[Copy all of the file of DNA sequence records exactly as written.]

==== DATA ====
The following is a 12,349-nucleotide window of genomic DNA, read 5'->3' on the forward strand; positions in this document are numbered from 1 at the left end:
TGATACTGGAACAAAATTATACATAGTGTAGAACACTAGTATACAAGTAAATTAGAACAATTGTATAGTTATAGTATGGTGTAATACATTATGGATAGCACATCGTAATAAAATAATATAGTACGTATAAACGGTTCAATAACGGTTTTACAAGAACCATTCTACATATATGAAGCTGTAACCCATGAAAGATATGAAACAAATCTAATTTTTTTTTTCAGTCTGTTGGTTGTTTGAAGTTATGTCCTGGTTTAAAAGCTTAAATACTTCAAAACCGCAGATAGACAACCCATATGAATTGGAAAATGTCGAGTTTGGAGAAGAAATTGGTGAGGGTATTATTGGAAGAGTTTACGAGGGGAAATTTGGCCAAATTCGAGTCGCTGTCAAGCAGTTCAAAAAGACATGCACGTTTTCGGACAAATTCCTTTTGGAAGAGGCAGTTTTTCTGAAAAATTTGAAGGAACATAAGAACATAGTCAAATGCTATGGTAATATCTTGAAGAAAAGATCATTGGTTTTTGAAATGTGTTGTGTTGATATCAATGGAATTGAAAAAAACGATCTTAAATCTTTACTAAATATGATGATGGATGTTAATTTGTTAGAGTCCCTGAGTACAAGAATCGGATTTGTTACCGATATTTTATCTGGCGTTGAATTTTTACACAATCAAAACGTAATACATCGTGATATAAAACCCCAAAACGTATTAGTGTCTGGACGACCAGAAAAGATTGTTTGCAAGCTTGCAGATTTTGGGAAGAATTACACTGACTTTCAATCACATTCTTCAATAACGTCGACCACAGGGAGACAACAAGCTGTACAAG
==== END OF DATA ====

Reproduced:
The following is a 12,349-nucleotide window of genomic DNA, read 5'->3' on the forward strand; positions in this document are numbered from 1 at the left end:
TGATACTGGAACAAAATTATACATAGTGTAGAACACTAGTATACAAGTAAATTAGAACAATTGTATAGTTATAGTATGGTGTAATACATTATGGATAGCACATCGTAATAAAATAATATAGTACGTATAAACGGTTCAATAACGGTTTTACAAGAACCATTCTACATATATGAAGCTGTAACCCATGAAAGATATGAAACAAATCTAATTTTTTTTTTCAGTCTGTTGGTTGTTTGAAGTTATGTCCTGGTTTAAAAGCTTAAATACTTCAAAACCGCAGATAGACAACCCATATGAATTGGAAAATGTCGAGTTTGGAGAAGAAATTGGTGAGGGTATTATTGGAAGAGTTTACGAGGGGAAATTTGGCCAAATTCGAGTCGCTGTCAAGCAGTTCAAAAAGACATGCACGTTTTCGGACAAATTCCTTTTGGAAGAGGCAGTTTTTCTGAAAAATTTGAAGGAACATAAGAACATAGTCAAATGCTATGGTAATATCTTGAAGAAAAGATCATTGGTTTTTGAAATGTGTTGTGTTGATATCAATGGAATTGAAAAAAACGATCTTAAATCTTTACTAAATATGATGATGGATGTTAATTTGTTAGAGTCCCTGAGTACAAGAATCGGATTTGTTACCGATATTTTATCTGGCGTTGAATTTTTACACAATCAAAACGTAATACATCGTGATATAAAACCCCAAAACGTATTAGTGTCTGGACGACCAGAAAAGATTGTTTGCAAGCTTGCAGATTTTGGGAAGAATTACACTGACTTTCAATCACATTCTTCAATAACGTCGACCACAGGGAGACAACAAGCTGTACAAG